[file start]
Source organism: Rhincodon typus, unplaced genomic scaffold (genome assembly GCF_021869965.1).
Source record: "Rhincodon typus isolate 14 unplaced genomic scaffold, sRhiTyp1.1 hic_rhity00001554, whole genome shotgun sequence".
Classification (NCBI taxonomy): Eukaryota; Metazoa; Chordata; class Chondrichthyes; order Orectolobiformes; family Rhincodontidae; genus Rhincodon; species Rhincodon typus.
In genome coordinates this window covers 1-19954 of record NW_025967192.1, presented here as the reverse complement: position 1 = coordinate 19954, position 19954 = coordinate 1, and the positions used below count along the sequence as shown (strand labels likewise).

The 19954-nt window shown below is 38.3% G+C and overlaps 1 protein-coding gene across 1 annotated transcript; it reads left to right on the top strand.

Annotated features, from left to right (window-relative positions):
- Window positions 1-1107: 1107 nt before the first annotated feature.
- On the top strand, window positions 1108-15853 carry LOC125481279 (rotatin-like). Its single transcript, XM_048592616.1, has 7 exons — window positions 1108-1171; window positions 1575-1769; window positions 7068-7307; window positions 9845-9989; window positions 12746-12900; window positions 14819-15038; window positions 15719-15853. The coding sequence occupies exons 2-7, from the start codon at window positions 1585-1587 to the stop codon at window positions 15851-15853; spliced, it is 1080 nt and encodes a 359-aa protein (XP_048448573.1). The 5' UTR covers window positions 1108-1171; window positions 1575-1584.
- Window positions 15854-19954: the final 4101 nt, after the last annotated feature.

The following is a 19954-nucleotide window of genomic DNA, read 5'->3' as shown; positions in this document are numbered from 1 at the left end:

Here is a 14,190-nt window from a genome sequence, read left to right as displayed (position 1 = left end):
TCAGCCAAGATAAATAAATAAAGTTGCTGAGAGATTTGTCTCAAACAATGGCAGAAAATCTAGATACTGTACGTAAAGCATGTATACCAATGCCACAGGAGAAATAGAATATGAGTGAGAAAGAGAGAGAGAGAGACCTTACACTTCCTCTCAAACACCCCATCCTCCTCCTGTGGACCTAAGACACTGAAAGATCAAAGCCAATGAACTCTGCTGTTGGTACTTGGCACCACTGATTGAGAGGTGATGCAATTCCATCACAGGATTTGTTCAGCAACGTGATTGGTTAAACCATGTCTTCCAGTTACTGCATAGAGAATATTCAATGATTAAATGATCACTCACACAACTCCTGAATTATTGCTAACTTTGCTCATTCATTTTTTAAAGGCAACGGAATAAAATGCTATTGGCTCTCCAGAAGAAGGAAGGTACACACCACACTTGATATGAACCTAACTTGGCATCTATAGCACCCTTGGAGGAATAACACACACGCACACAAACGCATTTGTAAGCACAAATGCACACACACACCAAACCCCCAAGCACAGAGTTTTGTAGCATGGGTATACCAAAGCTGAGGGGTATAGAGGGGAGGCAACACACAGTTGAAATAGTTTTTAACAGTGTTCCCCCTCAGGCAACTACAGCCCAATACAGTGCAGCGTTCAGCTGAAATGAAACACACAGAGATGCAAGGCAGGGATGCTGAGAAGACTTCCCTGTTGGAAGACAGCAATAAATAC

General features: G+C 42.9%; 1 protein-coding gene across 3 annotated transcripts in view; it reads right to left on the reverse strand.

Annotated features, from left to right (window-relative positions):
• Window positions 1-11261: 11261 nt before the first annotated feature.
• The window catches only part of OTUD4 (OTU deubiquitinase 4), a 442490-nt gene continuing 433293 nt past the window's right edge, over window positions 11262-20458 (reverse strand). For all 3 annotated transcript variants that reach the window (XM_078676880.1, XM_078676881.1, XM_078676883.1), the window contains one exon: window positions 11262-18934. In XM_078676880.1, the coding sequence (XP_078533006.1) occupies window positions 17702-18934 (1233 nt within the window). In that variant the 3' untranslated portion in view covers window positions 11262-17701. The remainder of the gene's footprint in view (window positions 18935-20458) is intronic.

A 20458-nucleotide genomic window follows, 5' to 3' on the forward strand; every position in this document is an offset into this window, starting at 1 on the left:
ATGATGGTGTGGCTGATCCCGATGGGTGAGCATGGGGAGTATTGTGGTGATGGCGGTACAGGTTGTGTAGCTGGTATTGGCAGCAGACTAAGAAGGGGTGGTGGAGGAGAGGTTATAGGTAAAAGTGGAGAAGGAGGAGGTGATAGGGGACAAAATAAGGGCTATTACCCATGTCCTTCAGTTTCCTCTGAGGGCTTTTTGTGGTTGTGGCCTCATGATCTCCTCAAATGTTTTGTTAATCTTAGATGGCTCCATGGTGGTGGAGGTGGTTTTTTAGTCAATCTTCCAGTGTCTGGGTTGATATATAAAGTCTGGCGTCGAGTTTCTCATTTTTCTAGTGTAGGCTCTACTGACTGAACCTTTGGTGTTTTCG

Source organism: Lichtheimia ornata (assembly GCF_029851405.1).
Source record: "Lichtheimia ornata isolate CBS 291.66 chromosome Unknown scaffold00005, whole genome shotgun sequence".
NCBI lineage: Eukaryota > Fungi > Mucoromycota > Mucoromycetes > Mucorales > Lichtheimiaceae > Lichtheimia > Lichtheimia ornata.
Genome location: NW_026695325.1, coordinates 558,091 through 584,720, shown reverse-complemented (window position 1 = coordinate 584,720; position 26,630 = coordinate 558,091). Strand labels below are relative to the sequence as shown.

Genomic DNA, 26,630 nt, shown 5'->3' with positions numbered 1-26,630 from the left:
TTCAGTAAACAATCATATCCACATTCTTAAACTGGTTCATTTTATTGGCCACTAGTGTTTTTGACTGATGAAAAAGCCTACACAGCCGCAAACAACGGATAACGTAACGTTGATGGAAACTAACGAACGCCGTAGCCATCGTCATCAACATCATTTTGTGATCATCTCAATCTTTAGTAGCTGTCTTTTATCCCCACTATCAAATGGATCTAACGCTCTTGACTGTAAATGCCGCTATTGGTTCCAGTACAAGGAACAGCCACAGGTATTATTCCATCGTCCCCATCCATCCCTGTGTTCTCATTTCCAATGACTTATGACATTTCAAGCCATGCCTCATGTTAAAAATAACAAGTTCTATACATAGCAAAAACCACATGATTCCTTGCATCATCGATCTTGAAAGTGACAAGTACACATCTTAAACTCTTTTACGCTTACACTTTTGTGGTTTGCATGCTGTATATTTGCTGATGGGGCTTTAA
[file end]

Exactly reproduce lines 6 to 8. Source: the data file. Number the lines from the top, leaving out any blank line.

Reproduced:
Annotated features, from left to right (window-relative positions):
- Window positions 1-1107: 1107 nt before the first annotated feature.
- On the top strand, window positions 1108-15853 carry LOC125481279 (rotatin-like). Its single transcript, XM_048592616.1, has 7 exons — window positions 1108-1171; window positions 1575-1769; window positions 7068-7307; window positions 9845-9989; window positions 12746-12900; window positions 14819-15038; window positions 15719-15853. The coding sequence occupies exons 2-7, from the start codon at window positions 1585-1587 to the stop codon at window positions 15851-15853; spliced, it is 1080 nt and encodes a 359-aa protein (XP_048448573.1). The 5' UTR covers window positions 1108-1171; window positions 1575-1584.